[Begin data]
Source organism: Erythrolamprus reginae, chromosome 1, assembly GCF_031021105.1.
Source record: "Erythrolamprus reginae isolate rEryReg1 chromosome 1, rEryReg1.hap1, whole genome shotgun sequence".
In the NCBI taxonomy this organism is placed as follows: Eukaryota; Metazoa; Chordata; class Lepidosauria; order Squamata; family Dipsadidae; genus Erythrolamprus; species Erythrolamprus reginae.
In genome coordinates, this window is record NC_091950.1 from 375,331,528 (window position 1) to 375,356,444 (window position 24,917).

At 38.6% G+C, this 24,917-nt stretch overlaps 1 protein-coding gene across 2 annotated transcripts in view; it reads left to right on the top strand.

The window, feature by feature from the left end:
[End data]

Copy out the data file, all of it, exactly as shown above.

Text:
Source organism: Erythrolamprus reginae, chromosome 1, assembly GCF_031021105.1.
Source record: "Erythrolamprus reginae isolate rEryReg1 chromosome 1, rEryReg1.hap1, whole genome shotgun sequence".
In the NCBI taxonomy this organism is placed as follows: Eukaryota; Metazoa; Chordata; class Lepidosauria; order Squamata; family Dipsadidae; genus Erythrolamprus; species Erythrolamprus reginae.
In genome coordinates, this window is record NC_091950.1 from 375,331,528 (window position 1) to 375,356,444 (window position 24,917).

At 38.6% G+C, this 24,917-nt stretch overlaps 1 protein-coding gene across 2 annotated transcripts in view; it reads left to right on the top strand.

The window, feature by feature from the left end: